Her melodic tone played alongside the heavy rhythm of rain on the solarium roof. “The weather this summer has been so odd. I must say, I don’t think I’ve ever seen so many storms since the flood when you were a little girl.” She sighed. “Needless to say, your mother and father’s flight was canceled. They decided to just stay in North Arba and leave for Crescent Steeple from there. Those caves make for good protection against weather like this. Always wondered what people saw in living beneath the rock, but there you have it. One good reason, anyway.”
“From what I understand, there are a lot more down there than those who live in that bordering city.”
“An odd lot, those deep dwellers, even more odd than the Arbans. But the Arbans did negotiate a treaty of sorts with the Terracians, so...” Nina blinked and upped her fair brows as her voice trailed from the topic. “Well, at any count, you’ll have to stand in for them at the embassy’s quatercentenary celebration this weekend.”
Salana nodded. Nothing new.
“I’ll lay out a nice ceremonial outfit. I assume you won’t be wearing the Terracian medallion for this one. Senator Kelborn and all the opposition leaders will be there, you know.” She glanced to the side. “Your father had doubts they’d show, considering all the territories were invited. Good thing the Terracians turned down the invite after all. But, you won’t want to stir things up…”
Salana held up her hand to get a word in—a gesture she’d found the most effective when talking with Nina. “I’m wearing the medallion. I’ve worn it to every official gathering I’ve ever attended.”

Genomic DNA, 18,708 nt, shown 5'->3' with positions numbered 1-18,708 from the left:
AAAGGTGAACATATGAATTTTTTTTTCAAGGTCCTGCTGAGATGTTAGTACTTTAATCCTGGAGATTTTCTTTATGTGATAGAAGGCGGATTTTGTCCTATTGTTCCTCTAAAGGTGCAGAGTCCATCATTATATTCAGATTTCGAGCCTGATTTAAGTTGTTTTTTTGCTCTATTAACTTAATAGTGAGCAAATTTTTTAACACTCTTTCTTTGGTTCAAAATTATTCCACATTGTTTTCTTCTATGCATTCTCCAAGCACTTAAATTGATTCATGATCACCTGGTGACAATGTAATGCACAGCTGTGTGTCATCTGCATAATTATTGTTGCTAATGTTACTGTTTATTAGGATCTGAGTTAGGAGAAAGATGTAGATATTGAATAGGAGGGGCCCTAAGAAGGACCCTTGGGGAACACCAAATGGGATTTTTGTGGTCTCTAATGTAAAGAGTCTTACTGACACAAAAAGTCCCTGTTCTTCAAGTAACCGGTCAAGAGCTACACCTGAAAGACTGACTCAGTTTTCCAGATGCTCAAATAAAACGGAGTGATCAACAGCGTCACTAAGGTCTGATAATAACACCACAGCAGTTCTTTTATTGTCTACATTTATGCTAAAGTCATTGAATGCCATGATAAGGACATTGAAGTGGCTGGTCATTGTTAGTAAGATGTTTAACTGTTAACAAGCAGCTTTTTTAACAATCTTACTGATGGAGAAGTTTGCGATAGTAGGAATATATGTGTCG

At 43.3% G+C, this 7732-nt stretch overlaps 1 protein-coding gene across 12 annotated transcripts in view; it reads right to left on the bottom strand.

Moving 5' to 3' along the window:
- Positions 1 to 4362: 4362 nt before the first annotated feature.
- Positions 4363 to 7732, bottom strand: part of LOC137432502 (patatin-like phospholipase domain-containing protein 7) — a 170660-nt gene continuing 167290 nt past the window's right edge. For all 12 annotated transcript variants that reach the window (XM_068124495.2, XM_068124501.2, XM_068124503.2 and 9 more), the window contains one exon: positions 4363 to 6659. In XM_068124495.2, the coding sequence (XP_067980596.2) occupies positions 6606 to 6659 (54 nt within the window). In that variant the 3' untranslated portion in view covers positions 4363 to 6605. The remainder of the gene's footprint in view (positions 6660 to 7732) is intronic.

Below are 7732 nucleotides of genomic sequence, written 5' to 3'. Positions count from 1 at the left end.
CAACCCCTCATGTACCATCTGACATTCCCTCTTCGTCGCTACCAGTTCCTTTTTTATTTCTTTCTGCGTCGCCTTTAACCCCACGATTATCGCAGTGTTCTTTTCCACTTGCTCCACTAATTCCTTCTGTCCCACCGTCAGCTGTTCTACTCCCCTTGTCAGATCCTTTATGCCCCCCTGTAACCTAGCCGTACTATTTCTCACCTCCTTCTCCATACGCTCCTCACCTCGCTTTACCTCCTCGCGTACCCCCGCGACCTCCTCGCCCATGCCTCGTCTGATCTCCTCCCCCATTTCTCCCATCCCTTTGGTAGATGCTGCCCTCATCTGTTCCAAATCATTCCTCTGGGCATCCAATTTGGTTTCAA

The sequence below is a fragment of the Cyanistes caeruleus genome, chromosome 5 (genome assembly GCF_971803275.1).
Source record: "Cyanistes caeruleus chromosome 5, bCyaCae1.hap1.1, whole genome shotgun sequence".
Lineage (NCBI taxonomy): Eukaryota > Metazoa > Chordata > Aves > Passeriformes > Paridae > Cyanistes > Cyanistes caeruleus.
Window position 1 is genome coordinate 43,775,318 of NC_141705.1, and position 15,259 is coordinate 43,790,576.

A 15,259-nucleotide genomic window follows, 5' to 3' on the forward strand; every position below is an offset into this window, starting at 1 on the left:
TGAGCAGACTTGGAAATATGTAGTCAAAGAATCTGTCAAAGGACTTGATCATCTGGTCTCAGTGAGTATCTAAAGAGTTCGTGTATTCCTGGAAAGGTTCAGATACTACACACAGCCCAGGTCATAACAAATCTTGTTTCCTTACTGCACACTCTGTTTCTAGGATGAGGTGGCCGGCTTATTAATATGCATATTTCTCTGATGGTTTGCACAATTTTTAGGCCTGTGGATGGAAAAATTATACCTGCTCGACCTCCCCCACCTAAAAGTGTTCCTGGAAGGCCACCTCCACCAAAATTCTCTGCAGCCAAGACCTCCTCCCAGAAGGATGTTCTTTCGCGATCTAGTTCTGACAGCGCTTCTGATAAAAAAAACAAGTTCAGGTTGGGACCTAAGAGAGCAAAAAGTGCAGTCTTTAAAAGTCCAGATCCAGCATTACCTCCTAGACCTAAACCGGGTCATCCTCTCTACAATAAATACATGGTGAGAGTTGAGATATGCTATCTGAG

“Oh, but, Ducky. In this case, you could be shunned for taking that kind of stand. You’re not a child. You’ll be nineteen, come winter, and that’s well into accountability age. It won’t be overlooked.”
Folding her arms, Salana cocked her hip to the side, allowing her long hair to brush her backside. “If Mother were to be there, she’d be the one taking the stand simply by being who she is. She’d be shunned, but would stand tall.”
“It would be a simple shunning. Not that any shunning is seen as simple, really, but she has no choice of who she is.”
Salana filled her lungs with the floral-scented air to control her response. “Nina, I’m Terracian, too.”
She paused as the fact sent warmth to her cheeks. When had she taken that as truth? It had been a shock when her parents shared that bit of information after her ninth birthday. Her heart swelled and she fingered the neckline of her sweater where the three interconnected circles of her medallion would rest. Such a special moment it had been when her mother adorned her with the medallion of womanhood in pure Terrace Well tradition.
That’s when I took it as truth.
“You were born Sun Nation. Just like your father. You have a choice in what you decide to represent.”
With a deliberate blink, Salana allowed her tone to make it clear the conversation ended. “I’m wearing my medallion.”
Nina’s thin lips bent into a sweet smile. Her slow tip-taps crossed the sitting area, and she lifted her hand, combing the strands from Salana’s face. “Of course you are. I’ll weave your hair early that morning so it won’t appear too tight by the celebration. The gold clips to hold your Daughter of the Nation brow band in place?”
Lightning streaked above the glass ceiling, and a web of strobes flashed across the sky. Thunder clashed, shaking palms and ivory around them. Familiar loneliness woke in Salana’s heart with a start.
They won’t be showing…again.
“Then let’s get you down to your room. You need to get a good night’s sleep, and my heart needs to know you won’t stay up here in all of this.”
With a nod, Salana followed her through the aisles of blooms. Twangs of isolation accompanied her, but the small hope of another visitor kept them at bay.
As Nina reached to turn off the light, she glanced over her shoulder. “Oh, and Thomey called just before I came up. He won’t be making it tonight. All that work at the lab, you know.”
Salana lowered her gaze with a silent sigh, hope crushed.
Of course he won’t.